Caregivers must keep their antennae up at all times. "Too many things that require processing for someone either agitate them or they go very quiet," Comer says. As the disease progresses, she says, what works on one occasion won't necessarily work on another. "Between Thanksgiving and Christmas, you may be dealing with a totally different set of circumstances that you've got to manage."

 

Making It Easier

 

A calm, thoughtful and understanding approach is needed, says Jody Gastfriend, vice president of senior care services at Care.com: "Even though family members may have really good intentions, they need to go into the holidays with some collective strategies about how they're going to communicate and involve with and engage with the person who has dementia."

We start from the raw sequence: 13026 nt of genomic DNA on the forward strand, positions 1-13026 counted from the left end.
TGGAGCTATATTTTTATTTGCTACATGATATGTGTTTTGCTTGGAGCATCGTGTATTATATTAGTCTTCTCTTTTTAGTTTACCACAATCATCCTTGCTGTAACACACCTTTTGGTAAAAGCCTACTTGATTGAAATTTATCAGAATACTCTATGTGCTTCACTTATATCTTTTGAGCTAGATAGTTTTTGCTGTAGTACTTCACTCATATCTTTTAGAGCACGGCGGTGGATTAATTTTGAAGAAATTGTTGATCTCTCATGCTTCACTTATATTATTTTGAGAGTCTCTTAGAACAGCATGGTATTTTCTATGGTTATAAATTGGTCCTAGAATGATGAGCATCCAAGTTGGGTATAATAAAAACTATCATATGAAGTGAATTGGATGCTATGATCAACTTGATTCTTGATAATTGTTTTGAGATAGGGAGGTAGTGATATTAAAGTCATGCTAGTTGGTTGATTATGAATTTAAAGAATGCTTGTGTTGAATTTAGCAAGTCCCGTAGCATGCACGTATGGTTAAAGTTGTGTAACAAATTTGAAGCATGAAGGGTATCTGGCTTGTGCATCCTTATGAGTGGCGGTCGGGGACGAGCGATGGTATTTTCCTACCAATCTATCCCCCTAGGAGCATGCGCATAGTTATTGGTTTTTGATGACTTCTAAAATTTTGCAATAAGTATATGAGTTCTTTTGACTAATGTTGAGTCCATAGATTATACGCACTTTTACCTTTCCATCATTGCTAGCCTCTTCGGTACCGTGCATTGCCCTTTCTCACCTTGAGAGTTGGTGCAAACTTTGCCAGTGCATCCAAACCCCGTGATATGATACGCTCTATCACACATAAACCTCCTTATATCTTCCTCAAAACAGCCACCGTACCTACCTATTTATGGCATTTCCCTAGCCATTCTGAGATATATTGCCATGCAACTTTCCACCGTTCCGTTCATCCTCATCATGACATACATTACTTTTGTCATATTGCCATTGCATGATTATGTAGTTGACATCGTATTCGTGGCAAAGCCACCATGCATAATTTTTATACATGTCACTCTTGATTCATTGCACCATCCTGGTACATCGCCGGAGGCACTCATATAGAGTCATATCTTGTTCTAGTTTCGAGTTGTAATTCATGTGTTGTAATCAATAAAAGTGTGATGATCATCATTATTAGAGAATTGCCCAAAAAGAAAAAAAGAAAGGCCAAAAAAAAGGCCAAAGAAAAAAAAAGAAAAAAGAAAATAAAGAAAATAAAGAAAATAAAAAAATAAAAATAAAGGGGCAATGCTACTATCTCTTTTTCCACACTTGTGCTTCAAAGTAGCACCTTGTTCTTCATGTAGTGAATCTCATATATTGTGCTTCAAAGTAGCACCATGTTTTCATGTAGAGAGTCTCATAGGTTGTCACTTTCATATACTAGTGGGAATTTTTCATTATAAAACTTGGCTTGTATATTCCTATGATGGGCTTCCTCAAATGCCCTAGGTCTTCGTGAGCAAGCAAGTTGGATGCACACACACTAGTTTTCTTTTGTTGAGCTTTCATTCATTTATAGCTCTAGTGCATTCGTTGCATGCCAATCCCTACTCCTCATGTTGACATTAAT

Tips for Holiday Coping:

 

  • Schedule the family meal earlier in the day, Gastfriend suggests. People with dementia may "sundown," or get more confused, in the evening. Sleep disruption from later hours or heavy meals can also lead to fatigue.

  • Talk to your loved one in a direct, straightforward way. Comer emphasizes that it's not OK to talk about anyone in the third person, as if they weren't present.

  • Be patient. "I recommend that people just reminisce out loud," Comer says. For instance, "Oh, Mother, remember when we used to bake such and such?" That might trigger a long-term memory or reaction.

  • Assist your host. An adult daughter or son who's cooking, cleaning, seating and serving guests may not be able to attend to a parent's extra needs in that moment, Gastfriend points out. "It may help to have someone who's kind of assigned to that person," she says. "Just to keep an eye on them."